Chancery Interprets Proper Purpose for DGCL Section 220 Demand

Caspian Select Credit Master Fund Ltd. v. Key Plastics Corp., C.A. No. 8624-vcn (Del. Ch. Feb. 24, 2014).

Practical Insights on Decision: This Chancery opinion is one of many examples highlighted on these pages over the last 9 years or so, of the not infrequent inefficiency and unsatisfying nature of an action based on DGCL Section 220 in which a shareholder seeks books and records of a corporation. In this instance, the defendant company made the shareholder incur the substantial time and expense of going to trial based on what I would regard as a tactic by the company to make it as expensive and time-consuming as possible to obtain the books and records sought to value the shares of the company, notwithstanding the truism that valuation has been well-established as a proper purpose for a demand under Section 220.

The company’s defense, that only a lawyer could assert with a straight face, was that the stated proper purpose was merely a pretense for another unstated, improper purpose. It took the considerable expense of discovery and a trial for the court to conclude that the stated purpose of valuation was the “actual, real”, primary purpose, and any secondary purposes would not defeat the Section 220 claim. In an instance of the “pot calling the kettle black”, the defendant claimed, unsuccessfully, that the “real” purpose of the plaintiff was to use litigation as an expensive tactic to force a purchase of the plaintiff’s shares.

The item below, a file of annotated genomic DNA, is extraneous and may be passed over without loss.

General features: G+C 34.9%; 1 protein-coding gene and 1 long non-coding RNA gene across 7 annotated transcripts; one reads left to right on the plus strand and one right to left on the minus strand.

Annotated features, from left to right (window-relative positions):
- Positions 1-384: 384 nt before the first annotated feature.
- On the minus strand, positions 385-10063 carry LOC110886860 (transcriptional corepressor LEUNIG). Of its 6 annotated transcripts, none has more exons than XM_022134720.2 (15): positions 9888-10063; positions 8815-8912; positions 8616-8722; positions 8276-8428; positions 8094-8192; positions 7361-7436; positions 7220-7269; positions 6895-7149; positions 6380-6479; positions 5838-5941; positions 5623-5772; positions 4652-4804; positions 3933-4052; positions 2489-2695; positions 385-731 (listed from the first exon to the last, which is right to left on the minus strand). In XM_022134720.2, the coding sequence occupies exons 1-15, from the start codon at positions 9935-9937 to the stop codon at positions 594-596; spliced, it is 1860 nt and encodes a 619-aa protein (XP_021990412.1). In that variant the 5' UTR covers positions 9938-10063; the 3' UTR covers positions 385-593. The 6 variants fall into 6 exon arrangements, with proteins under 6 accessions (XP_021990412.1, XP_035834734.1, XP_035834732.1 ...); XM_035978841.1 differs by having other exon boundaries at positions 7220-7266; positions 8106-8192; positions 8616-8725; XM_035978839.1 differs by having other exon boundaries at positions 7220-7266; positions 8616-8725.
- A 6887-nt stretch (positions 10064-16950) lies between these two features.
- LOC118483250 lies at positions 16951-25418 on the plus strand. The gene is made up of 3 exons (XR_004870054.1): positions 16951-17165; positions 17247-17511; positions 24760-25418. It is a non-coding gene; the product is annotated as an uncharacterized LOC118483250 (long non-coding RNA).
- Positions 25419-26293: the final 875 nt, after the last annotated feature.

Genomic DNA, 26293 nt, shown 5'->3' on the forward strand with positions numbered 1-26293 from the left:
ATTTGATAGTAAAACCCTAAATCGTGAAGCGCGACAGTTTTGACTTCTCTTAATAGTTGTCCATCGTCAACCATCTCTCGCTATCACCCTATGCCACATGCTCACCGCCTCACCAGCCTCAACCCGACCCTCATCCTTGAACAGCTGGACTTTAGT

Bottom line: After the expense of a trial, even though the plaintiff stockholder won, the plaintiff now has the unfulfilling task (and continuing expense) of haggling with the defendant company about what documents the company claims to have that comply with the court’s ruling to produce the requested books and records.

Concluding Comment: DGCL Section 220 as a basis to demand books and records of a company (despite the apparent simplicity of the statute and the courts’ frequent exhortation to use Section 220 before filing a plenary action), is a tool that is neither suitable for the fainthearted nor for those who lack the financial stamina to deal with recalcitrant companies. Stated another way, unless there is substantial money at stake in terms of the value of one’s shares, if a company is determined to wage a war of financial attrition, Section 220 is not an economically rational option for most non-institutional or non-substantial shareholders to exercise.